Frown all you want, but I reckon there is something weirdly blissful about smashing stuff! So much so, I do not mind going on record to say that the sound of shattering glass is oddly therapeutic to me. Before you take me as a loony on the run, I ask you to download Smash Hit on your mobile phone.
This simple game involves you throwing balls at glasses of different forms, shapes, and sizes – scoring and breaking barriers or various hazards – while you must move forward at varying speeds as set by game, through surreal environments.
Even though it is not a new game, I revisit it time and again, like I did last week. After reinstalling and playing it again, I realised that the games which I hold dearest are the ones which are the simplest and the most straightforward, such as this one.
With a range of soundtracks playing on the background and the joy of smashing different glass objects, Smash Hit is not just fun, but also strangely satisfying in a way.
EYES GLUED TO NETFLIX
On a fateful day in 1989, 43 women around the world gave birth even though none of them showed any signs of pregnancy before labour. And an eccentric billionaire adopted a number of the infants. These kids were not ordinary; they were gifted with different superpowers. And bringing them together under one roof, their most unusual 'father' trained them to form an odd superheroes'-team and a funnily awkward dysfunctional family.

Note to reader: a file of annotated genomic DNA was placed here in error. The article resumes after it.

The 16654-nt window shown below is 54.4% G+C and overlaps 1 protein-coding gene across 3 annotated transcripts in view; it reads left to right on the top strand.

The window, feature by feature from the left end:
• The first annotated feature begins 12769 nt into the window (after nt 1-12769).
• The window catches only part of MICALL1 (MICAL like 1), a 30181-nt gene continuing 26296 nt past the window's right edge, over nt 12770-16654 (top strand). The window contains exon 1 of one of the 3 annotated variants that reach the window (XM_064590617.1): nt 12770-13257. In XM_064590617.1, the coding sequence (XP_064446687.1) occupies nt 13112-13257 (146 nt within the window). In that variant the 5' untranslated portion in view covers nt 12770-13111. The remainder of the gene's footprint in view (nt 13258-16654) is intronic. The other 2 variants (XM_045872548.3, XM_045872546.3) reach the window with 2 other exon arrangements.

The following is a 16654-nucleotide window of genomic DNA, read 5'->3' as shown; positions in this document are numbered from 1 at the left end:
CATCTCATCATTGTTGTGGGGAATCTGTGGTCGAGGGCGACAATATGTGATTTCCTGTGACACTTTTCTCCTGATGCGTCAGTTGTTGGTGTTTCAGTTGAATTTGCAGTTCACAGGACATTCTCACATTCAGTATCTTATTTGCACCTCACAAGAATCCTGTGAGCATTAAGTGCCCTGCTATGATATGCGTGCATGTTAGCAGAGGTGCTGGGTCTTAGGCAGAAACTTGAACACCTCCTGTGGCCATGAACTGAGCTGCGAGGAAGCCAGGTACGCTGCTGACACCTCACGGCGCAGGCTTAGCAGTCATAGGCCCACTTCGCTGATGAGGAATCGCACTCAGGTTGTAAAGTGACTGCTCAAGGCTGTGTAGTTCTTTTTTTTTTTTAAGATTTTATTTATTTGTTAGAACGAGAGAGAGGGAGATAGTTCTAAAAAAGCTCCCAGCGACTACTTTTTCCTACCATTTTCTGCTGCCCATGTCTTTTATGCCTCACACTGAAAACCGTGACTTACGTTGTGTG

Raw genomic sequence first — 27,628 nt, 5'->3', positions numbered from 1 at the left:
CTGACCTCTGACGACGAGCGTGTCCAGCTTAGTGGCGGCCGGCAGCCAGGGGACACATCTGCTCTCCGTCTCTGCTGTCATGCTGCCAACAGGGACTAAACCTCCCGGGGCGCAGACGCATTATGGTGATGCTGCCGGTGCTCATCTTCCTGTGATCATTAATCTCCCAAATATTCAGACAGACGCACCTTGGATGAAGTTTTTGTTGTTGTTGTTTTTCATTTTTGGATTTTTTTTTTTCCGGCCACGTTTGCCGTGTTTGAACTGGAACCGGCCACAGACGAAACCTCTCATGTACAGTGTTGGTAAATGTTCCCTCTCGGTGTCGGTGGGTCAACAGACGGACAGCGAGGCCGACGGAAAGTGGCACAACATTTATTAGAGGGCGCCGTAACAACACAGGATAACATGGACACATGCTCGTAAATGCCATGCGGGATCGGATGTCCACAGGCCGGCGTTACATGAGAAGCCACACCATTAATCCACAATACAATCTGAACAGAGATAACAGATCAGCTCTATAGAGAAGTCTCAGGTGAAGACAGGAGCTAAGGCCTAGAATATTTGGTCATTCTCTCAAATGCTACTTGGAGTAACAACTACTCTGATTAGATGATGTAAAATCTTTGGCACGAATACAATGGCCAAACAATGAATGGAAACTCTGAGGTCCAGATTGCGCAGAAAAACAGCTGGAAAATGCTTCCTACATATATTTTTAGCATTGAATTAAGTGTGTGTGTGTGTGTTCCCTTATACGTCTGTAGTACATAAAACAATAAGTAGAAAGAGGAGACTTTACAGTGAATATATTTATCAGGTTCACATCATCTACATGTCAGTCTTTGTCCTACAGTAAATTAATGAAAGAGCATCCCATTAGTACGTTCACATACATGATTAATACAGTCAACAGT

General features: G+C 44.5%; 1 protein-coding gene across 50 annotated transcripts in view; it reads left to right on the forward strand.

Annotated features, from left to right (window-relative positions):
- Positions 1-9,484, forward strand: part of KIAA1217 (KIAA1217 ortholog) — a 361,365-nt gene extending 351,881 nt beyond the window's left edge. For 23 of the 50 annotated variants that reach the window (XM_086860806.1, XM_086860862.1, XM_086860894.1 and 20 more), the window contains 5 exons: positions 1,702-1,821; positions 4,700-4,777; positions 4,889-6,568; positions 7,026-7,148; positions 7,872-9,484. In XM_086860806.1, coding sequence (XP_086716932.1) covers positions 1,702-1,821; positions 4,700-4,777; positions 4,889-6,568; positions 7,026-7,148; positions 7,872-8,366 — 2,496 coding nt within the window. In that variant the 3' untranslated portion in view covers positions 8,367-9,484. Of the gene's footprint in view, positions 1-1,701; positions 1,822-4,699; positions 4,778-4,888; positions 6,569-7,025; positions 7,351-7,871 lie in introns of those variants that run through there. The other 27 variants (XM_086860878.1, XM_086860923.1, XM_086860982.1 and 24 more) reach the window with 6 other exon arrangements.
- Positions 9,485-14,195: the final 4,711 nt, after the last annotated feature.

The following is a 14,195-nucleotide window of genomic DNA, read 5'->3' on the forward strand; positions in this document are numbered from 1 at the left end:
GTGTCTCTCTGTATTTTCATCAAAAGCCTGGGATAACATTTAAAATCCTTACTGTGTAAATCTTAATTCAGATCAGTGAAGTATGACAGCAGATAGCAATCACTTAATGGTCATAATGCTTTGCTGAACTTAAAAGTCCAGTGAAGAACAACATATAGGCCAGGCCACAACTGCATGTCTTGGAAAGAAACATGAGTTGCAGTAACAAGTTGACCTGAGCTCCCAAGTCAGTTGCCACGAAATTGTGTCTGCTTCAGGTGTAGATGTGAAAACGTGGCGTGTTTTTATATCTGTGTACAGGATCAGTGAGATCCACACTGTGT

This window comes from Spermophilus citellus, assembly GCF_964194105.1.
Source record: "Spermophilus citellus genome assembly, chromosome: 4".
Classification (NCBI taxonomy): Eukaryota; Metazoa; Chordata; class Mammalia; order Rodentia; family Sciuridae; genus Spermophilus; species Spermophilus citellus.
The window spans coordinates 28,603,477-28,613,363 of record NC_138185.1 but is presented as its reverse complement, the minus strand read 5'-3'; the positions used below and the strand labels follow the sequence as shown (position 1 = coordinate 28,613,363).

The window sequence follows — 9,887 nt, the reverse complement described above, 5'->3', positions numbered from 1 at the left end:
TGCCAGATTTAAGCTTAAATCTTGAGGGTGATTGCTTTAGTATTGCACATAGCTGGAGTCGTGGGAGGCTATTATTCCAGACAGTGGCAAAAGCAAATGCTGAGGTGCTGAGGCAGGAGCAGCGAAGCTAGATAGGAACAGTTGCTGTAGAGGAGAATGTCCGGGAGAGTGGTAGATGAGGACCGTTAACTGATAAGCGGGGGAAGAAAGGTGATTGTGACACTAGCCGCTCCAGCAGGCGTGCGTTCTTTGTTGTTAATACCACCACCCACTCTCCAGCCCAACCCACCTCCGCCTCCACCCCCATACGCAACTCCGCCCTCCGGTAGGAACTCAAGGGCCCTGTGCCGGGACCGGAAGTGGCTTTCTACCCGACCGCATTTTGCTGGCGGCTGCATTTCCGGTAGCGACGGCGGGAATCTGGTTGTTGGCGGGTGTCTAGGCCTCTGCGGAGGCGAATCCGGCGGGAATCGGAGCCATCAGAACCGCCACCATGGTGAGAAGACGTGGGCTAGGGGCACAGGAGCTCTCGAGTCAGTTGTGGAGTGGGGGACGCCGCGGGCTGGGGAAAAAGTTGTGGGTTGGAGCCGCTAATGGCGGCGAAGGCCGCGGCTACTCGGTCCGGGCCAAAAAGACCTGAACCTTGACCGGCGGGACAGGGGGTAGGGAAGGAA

So surreal is the premise of the story that I found no reason why I should not delve into it more. And so I delved – 'binge-watched' being the more appropriate expression – taking in all 10 episodes of The Umbrella Academy's season one in one day.
A family reuniting after the death of the father... a mysterious mom... superhuman siblings haunted by bitter childhood memories... threat of an upcoming apocalypse... time travel – I got hooked to this recently released series and simply couldn't log out of Netflix for the day!
A QUICK READ
With endless consumption of apps, flicks, social media and what not, many of us seem to have almost given up on the good old habit of reading. To not let this habit go rusty, I turned to Siddhartha last week, which is one of the most iconic works of the Nobel laureate, Hermann Hesse.
The short novel is just around 150 pages. And hence, even though I am a slow reader and this book is written in a simple style, I completed it in a couple of days.
The story follows the spiritual journey of a man named Siddhartha who lived in the time of Buddha.
I found this aspect really interesting! Gautama Buddha, the founder of Buddhism, is also known as Siddhartha; but the protagonist of this novel, bearing the same name, is yet another person on a spiritual journey of his own. In fact, at one point the two actually meet and have a conversation!
If not for anything else, Siddhartha is a fantastic read just for that bit: how the writer introduces Buddha, how the fictional character gets to know about the historical figure, and how they interact.